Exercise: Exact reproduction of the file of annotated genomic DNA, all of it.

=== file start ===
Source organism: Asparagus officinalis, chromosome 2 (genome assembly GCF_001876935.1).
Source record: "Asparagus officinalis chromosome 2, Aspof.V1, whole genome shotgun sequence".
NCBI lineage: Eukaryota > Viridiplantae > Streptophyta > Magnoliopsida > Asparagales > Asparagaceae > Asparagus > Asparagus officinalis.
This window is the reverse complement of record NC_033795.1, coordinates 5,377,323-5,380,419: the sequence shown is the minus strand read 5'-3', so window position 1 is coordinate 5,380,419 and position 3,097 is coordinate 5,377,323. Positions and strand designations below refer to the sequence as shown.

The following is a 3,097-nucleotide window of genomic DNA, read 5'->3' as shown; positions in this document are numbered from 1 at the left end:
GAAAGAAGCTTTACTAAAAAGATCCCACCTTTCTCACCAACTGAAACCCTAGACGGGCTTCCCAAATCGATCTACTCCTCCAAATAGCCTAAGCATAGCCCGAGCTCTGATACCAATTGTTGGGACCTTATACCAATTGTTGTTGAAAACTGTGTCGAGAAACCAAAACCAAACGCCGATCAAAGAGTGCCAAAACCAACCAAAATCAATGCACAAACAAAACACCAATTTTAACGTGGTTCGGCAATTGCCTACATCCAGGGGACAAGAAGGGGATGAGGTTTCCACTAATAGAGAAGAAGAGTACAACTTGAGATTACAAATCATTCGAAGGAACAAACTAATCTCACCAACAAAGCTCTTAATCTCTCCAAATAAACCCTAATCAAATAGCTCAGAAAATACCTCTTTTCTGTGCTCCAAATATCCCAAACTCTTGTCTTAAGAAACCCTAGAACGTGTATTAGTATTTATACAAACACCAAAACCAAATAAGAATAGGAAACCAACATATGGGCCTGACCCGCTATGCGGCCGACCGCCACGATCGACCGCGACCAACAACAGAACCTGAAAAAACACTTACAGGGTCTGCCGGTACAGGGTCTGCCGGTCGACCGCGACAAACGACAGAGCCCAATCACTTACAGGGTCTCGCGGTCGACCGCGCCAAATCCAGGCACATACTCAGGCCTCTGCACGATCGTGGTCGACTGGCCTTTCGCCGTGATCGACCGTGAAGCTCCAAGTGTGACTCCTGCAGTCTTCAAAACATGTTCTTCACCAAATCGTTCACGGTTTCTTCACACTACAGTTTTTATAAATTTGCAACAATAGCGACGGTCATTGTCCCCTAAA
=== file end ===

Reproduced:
Source organism: Asparagus officinalis, chromosome 2 (genome assembly GCF_001876935.1).
Source record: "Asparagus officinalis chromosome 2, Aspof.V1, whole genome shotgun sequence".
NCBI lineage: Eukaryota > Viridiplantae > Streptophyta > Magnoliopsida > Asparagales > Asparagaceae > Asparagus > Asparagus officinalis.
This window is the reverse complement of record NC_033795.1, coordinates 5,377,323-5,380,419: the sequence shown is the minus strand read 5'-3', so window position 1 is coordinate 5,380,419 and position 3,097 is coordinate 5,377,323. Positions and strand designations below refer to the sequence as shown.

The following is a 3,097-nucleotide window of genomic DNA, read 5'->3' as shown; positions in this document are numbered from 1 at the left end:
GAAAGAAGCTTTACTAAAAAGATCCCACCTTTCTCACCAACTGAAACCCTAGACGGGCTTCCCAAATCGATCTACTCCTCCAAATAGCCTAAGCATAGCCCGAGCTCTGATACCAATTGTTGGGACCTTATACCAATTGTTGTTGAAAACTGTGTCGAGAAACCAAAACCAAACGCCGATCAAAGAGTGCCAAAACCAACCAAAATCAATGCACAAACAAAACACCAATTTTAACGTGGTTCGGCAATTGCCTACATCCAGGGGACAAGAAGGGGATGAGGTTTCCACTAATAGAGAAGAAGAGTACAACTTGAGATTACAAATCATTCGAAGGAACAAACTAATCTCACCAACAAAGCTCTTAATCTCTCCAAATAAACCCTAATCAAATAGCTCAGAAAATACCTCTTTTCTGTGCTCCAAATATCCCAAACTCTTGTCTTAAGAAACCCTAGAACGTGTATTAGTATTTATACAAACACCAAAACCAAATAAGAATAGGAAACCAACATATGGGCCTGACCCGCTATGCGGCCGACCGCCACGATCGACCGCGACCAACAACAGAACCTGAAAAAACACTTACAGGGTCTGCCGGTACAGGGTCTGCCGGTCGACCGCGACAAACGACAGAGCCCAATCACTTACAGGGTCTCGCGGTCGACCGCGCCAAATCCAGGCACATACTCAGGCCTCTGCACGATCGTGGTCGACTGGCCTTTCGCCGTGATCGACCGTGAAGCTCCAAGTGTGACTCCTGCAGTCTTCAAAACATGTTCTTCACCAAATCGTTCACGGTTTCTTCACACTACAGTTTTTATAAATTTGCAACAATAGCGACGGTCATTGTCCCCTAAA